Mallison, Bradley (Chevron Energy Technology Company) | Sword, Charles (Chevron Energy Technology Company) | Viard, Thomas (Chevron Energy Technology Company) | Milliken, William (Chevron Energy Technology Company) | Cheng, Amy (Chevron Energy Technology Company)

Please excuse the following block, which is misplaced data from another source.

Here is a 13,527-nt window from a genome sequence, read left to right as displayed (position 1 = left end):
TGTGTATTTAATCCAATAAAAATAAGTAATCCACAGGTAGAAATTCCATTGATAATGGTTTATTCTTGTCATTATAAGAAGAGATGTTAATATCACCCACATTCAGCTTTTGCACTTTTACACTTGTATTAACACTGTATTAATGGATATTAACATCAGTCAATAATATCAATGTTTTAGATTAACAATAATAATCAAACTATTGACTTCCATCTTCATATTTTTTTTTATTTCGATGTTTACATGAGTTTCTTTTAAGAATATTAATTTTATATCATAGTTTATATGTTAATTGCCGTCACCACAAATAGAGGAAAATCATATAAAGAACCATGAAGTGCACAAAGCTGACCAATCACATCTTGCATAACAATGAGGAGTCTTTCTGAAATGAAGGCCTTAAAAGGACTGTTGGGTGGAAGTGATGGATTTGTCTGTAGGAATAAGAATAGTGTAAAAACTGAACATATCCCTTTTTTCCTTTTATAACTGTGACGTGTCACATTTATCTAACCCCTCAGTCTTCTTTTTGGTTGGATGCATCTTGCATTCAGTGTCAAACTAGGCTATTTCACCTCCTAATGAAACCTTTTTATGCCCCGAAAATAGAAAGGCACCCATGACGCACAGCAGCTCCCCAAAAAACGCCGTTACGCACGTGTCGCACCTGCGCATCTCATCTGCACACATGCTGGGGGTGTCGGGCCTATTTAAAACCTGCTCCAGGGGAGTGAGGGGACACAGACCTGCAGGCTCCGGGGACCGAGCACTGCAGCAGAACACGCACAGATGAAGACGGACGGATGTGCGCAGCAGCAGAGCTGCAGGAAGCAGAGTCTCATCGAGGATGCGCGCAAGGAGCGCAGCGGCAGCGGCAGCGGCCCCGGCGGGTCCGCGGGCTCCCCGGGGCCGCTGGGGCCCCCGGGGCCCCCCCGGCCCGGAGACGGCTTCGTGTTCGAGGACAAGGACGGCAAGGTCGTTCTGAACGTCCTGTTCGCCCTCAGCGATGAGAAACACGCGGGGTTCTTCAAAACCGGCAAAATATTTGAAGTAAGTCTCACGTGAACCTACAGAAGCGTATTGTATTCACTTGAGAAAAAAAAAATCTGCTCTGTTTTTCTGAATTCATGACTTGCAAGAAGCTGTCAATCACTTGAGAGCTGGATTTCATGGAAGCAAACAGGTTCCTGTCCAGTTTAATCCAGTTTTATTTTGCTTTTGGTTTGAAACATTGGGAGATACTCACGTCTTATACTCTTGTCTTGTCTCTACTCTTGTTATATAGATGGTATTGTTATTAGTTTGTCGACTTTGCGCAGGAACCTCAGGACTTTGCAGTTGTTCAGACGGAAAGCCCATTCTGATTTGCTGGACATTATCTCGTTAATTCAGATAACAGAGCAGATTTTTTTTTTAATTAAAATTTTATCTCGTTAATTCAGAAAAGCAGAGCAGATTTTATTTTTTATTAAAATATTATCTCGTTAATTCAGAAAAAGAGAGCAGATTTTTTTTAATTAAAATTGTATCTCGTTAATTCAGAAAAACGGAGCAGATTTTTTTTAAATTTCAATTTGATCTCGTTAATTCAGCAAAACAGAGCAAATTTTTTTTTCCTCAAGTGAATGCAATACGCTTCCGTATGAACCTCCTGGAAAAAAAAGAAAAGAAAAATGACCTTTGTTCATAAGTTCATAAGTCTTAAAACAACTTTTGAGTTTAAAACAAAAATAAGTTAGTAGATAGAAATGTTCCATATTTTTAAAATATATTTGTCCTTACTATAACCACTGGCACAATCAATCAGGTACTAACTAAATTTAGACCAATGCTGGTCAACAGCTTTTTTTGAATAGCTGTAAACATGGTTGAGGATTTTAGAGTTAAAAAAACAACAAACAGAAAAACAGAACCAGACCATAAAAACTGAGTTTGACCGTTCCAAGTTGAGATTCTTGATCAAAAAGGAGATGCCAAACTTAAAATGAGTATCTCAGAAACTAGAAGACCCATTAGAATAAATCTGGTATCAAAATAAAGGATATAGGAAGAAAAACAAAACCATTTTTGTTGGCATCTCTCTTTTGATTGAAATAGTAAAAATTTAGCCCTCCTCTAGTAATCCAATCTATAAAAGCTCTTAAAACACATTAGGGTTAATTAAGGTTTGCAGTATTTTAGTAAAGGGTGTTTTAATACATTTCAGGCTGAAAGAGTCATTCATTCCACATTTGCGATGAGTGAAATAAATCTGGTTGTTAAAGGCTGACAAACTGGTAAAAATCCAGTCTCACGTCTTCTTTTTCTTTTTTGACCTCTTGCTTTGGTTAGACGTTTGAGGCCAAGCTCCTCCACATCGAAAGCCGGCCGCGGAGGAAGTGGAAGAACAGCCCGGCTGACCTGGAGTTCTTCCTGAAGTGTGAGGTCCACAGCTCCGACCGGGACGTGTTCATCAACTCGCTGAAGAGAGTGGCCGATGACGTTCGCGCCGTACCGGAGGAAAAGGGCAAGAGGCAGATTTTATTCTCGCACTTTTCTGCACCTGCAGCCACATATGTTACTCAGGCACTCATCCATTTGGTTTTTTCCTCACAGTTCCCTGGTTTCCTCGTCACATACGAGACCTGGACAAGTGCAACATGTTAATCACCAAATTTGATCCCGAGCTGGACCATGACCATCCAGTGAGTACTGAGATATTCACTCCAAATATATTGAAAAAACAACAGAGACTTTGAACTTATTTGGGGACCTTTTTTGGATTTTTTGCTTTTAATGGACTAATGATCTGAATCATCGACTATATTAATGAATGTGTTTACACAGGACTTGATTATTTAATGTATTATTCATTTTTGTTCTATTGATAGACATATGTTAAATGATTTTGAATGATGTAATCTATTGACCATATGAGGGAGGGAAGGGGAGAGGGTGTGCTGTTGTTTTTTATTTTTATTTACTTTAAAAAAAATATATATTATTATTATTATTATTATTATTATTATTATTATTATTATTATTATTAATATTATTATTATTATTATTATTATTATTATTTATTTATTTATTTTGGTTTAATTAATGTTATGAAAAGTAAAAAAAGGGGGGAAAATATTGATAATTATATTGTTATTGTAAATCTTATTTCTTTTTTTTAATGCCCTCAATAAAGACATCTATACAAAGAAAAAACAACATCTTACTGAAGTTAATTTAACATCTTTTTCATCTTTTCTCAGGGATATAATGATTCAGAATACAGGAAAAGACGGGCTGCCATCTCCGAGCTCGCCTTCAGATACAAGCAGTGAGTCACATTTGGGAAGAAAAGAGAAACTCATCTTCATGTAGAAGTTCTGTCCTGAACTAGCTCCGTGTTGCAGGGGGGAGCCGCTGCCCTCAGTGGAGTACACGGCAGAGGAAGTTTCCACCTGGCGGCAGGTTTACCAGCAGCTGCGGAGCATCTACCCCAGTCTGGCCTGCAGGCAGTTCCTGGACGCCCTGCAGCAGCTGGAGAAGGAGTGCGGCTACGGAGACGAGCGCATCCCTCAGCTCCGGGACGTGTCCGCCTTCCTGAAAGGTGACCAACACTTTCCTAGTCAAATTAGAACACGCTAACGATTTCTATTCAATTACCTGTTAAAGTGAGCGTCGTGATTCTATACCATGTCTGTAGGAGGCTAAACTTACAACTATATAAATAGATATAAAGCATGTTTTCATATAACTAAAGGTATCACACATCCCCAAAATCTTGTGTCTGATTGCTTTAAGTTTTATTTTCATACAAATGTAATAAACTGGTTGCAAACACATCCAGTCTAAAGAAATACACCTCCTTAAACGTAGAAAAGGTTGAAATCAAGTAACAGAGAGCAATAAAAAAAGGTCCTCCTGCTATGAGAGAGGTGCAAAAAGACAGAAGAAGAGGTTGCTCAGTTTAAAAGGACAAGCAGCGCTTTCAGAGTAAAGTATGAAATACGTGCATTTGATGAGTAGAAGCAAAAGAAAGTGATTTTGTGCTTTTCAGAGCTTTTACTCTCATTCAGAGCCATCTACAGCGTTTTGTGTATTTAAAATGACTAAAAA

Effective workflows for translating Earth models into simulation models require grids that preserve geologic accuracy, offer flexible resolution control, integrate tightly with upscaling, and can be generated easily. Corner-point grids and pillar-based unstructured grids fail to satisfy these objectives; hence, a truly 3D unstructured approach is required. This paper describes unstructured cut-cell gridding tools that address these needs and improve the integration of our overall reservoir-modeling workflows. The construction of simulation grids begins with the geologic model: a numerical representation of the reservoir structure, stratigraphy, and properties. Our gridding utilizes a geochronological (GeoChron) map from physical coordinates to an unfaulted and unfolded depositional coordinate system. The mapping is represented implicitly on a tetrahedral mesh that conforms to faults, and it facilitates accurate geostatistical modeling of static depositional properties. In the simplest use case, we create an explicit representation of the geologic model as an unstructured polyhedral grid. Away from faults and other discontinuities, the cells are hexahedral, highly orthogonal, and arranged in a structured manner. Geometric cutting operations create general polyhedra adjacent to faults and explicit contact polygons across faults. The conversion of implicit models to explicit grids is conceptually straightforward, but the implementation is nontrivial because of the limitations of finite precision arithmetic and the need to remove small cells formed in the cutting process. In practice, simulation grids are often constructed at coarser resolutions than Earth models. Our implementation of local grid coarsening and refinement exploits the flexibility of unstructured grids to minimize upscaling errors and preserve critical geologic features. Because the simulation grid and the geologic model are constructed by use of the same mapping, fine cells can be nested exactly inside coarse cells. Therefore, flow-based upscaling can be applied efficiently without resampling onto temporary local grids. This paper describes algorithms and data structures for constructing, storing, and simulating cut-cell grids. Examples illustrate accurate modeling of normal faults, y-faults, overturned layers, and complex stratigraphy. Flow results, including a field-sector model, show the suitability of cut-cell grids for simulation.